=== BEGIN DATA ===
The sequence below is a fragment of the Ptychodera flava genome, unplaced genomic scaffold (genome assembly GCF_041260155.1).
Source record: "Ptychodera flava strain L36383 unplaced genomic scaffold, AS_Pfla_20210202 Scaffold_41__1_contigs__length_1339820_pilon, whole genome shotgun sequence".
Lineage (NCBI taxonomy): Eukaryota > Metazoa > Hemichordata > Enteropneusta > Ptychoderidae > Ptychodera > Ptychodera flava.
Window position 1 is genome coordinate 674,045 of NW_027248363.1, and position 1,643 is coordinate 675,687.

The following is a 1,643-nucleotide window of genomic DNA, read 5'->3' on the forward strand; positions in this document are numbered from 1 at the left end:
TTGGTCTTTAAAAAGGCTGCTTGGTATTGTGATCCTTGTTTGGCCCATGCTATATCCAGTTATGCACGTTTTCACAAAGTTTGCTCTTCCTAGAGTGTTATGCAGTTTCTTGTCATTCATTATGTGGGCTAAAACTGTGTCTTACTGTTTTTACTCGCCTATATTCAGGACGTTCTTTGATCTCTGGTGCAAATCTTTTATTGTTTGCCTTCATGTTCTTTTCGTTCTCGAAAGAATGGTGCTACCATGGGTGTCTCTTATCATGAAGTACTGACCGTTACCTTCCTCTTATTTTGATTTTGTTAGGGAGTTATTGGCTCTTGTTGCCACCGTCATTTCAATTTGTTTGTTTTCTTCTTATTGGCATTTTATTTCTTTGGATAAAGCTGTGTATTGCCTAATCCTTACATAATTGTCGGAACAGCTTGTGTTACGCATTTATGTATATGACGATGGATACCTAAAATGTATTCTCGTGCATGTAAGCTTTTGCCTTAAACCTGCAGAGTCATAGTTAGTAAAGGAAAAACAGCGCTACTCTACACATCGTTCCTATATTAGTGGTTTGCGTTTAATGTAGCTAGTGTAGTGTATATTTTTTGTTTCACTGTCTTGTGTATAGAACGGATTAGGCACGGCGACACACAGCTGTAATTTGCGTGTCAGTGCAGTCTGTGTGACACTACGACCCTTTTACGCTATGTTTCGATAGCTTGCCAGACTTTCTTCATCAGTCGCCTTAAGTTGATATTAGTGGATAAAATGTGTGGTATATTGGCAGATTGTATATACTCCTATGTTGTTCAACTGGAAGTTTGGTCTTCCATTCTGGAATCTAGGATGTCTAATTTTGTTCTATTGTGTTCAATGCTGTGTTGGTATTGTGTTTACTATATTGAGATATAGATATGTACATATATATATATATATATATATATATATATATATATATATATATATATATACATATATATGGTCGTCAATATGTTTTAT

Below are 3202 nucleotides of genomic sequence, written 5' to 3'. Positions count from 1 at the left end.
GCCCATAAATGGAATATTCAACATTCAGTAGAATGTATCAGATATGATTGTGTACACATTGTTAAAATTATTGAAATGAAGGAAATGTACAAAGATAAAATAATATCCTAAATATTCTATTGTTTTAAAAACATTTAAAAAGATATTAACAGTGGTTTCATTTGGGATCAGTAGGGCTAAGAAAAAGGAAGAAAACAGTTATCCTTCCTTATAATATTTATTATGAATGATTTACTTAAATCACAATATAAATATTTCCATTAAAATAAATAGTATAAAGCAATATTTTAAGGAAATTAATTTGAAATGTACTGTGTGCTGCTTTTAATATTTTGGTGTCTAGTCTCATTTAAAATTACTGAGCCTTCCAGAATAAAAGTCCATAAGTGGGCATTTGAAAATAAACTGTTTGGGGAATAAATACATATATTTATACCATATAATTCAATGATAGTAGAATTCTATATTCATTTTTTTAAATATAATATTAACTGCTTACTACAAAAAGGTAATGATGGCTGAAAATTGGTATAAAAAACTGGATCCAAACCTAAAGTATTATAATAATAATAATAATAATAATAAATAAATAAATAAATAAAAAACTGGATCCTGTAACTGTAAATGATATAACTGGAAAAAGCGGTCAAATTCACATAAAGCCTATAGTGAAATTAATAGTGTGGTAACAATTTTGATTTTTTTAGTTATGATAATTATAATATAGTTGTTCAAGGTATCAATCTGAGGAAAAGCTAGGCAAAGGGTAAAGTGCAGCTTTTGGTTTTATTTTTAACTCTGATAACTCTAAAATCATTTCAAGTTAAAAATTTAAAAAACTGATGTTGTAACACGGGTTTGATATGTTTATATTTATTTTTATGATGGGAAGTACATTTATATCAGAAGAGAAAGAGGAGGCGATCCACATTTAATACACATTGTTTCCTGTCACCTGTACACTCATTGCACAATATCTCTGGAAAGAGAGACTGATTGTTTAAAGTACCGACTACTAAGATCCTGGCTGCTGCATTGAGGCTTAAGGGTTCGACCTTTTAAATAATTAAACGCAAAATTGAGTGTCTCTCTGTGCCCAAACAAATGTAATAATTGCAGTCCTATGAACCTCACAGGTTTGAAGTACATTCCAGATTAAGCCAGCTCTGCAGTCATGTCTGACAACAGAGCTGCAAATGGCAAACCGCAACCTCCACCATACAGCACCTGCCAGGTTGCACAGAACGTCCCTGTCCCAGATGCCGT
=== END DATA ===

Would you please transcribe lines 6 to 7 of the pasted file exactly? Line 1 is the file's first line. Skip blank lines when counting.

TTGGTCTTTAAAAAGGCTGCTTGGTATTGTGATCCTTGTTTGGCCCATGCTATATCCAGTTATGCACGTTTTCACAAAGTTTGCTCTTCCTAGAGTGTTATGCAGTTTCTTGTCATTCATTATGTGGGCTAAAACTGTGTCTTACTGTTTTTACTCGCCTATATTCAGGACGTTCTTTGATCTCTGGTGCAAATCTTTTATTGTTTGCCTTCATGTTCTTTTCGTTCTCGAAAGAATGGTGCTACCATGGGTGTCTCTTATCATGAAGTACTGACCGTTACCTTCCTCTTATTTTGATTTTGTTAGGGAGTTATTGGCTCTTGTTGCCACCGTCATTTCAATTTGTTTGTTTTCTTCTTATTGGCATTTTATTTCTTTGGATAAAGCTGTGTATTGCCTAATCCTTACATAATTGTCGGAACAGCTTGTGTTACGCATTTATGTATATGACGATGGATACCTAAAATGTATTCTCGTGCATGTAAGCTTTTGCCTTAAACCTGCAGAGTCATAGTTAGTAAAGGAAAAACAGCGCTACTCTACACATCGTTCCTATATTAGTGGTTTGCGTTTAATGTAGCTAGTGTAGTGTATATTTTTTGTTTCACTGTCTTGTGTATAGAACGGATTAGGCACGGCGACACACAGCTGTAATTTGCGTGTCAGTGCAGTCTGTGTGACACTACGACCCTTTTACGCTATGTTTCGATAGCTTGCCAGACTTTCTTCATCAGTCGCCTTAAGTTGATATTAGTGGATAAAATGTGTGGTATATTGGCAGATTGTATATACTCCTATGTTGTTCAACTGGAAGTTTGGTCTTCCATTCTGGAATCTAGGATGTCTAATTTTGTTCTATTGTGTTCAATGCTGTGTTGGTATTGTGTTTACTATATTGAGATATAGATATGTACATATATATATATATATATATATATATATATATATATATATATATATATATACATATATATGGTCGTCAATATGTTTTAT

Below are 3202 nucleotides of genomic sequence, written 5' to 3'. Positions count from 1 at the left end.